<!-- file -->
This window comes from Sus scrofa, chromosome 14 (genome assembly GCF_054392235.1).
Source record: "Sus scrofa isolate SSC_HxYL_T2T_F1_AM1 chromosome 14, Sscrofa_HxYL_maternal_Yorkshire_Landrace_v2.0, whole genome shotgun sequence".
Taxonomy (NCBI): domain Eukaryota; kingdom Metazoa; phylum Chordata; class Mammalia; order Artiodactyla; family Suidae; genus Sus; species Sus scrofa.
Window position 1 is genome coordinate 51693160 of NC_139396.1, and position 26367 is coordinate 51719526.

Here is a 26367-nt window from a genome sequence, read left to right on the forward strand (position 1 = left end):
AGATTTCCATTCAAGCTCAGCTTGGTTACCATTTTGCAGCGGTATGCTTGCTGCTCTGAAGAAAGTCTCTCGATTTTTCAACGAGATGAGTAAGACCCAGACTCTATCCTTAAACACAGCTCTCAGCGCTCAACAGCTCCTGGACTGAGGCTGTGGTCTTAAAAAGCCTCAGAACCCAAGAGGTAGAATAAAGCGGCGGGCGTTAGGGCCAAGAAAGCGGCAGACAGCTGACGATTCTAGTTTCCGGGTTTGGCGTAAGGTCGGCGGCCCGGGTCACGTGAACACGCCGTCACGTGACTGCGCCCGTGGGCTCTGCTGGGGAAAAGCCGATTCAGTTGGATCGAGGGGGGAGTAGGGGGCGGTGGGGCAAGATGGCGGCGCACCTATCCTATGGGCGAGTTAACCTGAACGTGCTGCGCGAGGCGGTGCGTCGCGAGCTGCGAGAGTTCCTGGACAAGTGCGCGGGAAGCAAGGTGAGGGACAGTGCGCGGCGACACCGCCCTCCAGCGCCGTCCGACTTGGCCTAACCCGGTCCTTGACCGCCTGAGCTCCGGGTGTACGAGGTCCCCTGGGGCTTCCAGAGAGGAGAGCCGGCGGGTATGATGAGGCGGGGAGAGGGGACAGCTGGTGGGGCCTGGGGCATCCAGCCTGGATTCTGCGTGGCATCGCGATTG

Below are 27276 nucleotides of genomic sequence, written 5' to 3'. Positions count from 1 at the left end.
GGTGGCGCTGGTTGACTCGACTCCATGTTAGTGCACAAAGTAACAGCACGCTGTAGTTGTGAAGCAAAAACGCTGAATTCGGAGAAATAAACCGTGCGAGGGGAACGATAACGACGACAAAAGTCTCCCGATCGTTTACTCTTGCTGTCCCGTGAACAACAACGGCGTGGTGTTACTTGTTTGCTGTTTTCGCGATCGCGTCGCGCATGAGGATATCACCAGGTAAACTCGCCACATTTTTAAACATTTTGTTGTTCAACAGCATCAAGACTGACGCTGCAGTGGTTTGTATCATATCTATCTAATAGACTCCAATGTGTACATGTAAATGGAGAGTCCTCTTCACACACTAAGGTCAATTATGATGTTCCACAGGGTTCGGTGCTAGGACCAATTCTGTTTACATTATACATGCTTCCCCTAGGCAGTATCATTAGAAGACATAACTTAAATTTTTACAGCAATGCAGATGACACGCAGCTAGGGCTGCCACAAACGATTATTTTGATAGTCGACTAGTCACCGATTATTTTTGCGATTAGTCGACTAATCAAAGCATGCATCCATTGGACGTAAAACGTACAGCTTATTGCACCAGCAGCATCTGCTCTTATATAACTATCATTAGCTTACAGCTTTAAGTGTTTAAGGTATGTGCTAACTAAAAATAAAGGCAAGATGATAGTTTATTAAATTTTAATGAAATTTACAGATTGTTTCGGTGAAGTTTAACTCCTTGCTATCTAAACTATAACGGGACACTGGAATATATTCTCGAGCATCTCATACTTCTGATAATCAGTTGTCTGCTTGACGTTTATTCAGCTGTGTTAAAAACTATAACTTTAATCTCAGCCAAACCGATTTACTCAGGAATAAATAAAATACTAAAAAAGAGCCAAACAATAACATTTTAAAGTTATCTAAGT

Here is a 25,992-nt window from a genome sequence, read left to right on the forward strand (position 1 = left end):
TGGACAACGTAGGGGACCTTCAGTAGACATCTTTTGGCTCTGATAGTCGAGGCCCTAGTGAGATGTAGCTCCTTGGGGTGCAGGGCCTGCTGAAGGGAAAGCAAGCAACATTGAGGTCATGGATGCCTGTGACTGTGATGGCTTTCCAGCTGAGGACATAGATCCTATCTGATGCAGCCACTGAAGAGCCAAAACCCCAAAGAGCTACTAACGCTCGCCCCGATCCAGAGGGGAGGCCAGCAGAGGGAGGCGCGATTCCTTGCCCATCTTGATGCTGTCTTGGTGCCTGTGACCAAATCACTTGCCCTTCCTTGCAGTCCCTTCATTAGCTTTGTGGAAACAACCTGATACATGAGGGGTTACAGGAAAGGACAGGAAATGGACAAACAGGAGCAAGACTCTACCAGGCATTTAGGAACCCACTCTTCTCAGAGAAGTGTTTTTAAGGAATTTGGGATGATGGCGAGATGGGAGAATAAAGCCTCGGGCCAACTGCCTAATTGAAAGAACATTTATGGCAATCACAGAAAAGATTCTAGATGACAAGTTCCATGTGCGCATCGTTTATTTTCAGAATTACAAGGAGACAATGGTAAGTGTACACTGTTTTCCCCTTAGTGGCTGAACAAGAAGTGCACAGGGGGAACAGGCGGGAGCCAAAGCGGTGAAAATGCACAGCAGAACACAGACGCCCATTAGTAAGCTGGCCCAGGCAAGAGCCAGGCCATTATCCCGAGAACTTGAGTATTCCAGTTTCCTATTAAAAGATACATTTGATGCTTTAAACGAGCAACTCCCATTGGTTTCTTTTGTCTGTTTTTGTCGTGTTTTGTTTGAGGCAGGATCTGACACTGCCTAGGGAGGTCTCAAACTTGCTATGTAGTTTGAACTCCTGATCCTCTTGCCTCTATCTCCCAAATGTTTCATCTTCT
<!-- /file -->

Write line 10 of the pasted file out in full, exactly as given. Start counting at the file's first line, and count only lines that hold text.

TGGACAACGTAGGGGACCTTCAGTAGACATCTTTTGGCTCTGATAGTCGAGGCCCTAGTGAGATGTAGCTCCTTGGGGTGCAGGGCCTGCTGAAGGGAAAGCAAGCAACATTGAGGTCATGGATGCCTGTGACTGTGATGGCTTTCCAGCTGAGGACATAGATCCTATCTGATGCAGCCACTGAAGAGCCAAAACCCCAAAGAGCTACTAACGCTCGCCCCGATCCAGAGGGGAGGCCAGCAGAGGGAGGCGCGATTCCTTGCCCATCTTGATGCTGTCTTGGTGCCTGTGACCAAATCACTTGCCCTTCCTTGCAGTCCCTTCATTAGCTTTGTGGAAACAACCTGATACATGAGGGGTTACAGGAAAGGACAGGAAATGGACAAACAGGAGCAAGACTCTACCAGGCATTTAGGAACCCACTCTTCTCAGAGAAGTGTTTTTAAGGAATTTGGGATGATGGCGAGATGGGAGAATAAAGCCTCGGGCCAACTGCCTAATTGAAAGAACATTTATGGCAATCACAGAAAAGATTCTAGATGACAAGTTCCATGTGCGCATCGTTTATTTTCAGAATTACAAGGAGACAATGGTAAGTGTACACTGTTTTCCCCTTAGTGGCTGAACAAGAAGTGCACAGGGGGAACAGGCGGGAGCCAAAGCGGTGAAAATGCACAGCAGAACACAGACGCCCATTAGTAAGCTGGCCCAGGCAAGAGCCAGGCCATTATCCCGAGAACTTGAGTATTCCAGTTTCCTATTAAAAGATACATTTGATGCTTTAAACGAGCAACTCCCATTGGTTTCTTTTGTCTGTTTTTGTCGTGTTTTGTTTGAGGCAGGATCTGACACTGCCTAGGGAGGTCTCAAACTTGCTATGTAGTTTGAACTCCTGATCCTCTTGCCTCTATCTCCCAAATGTTTCATCTTCT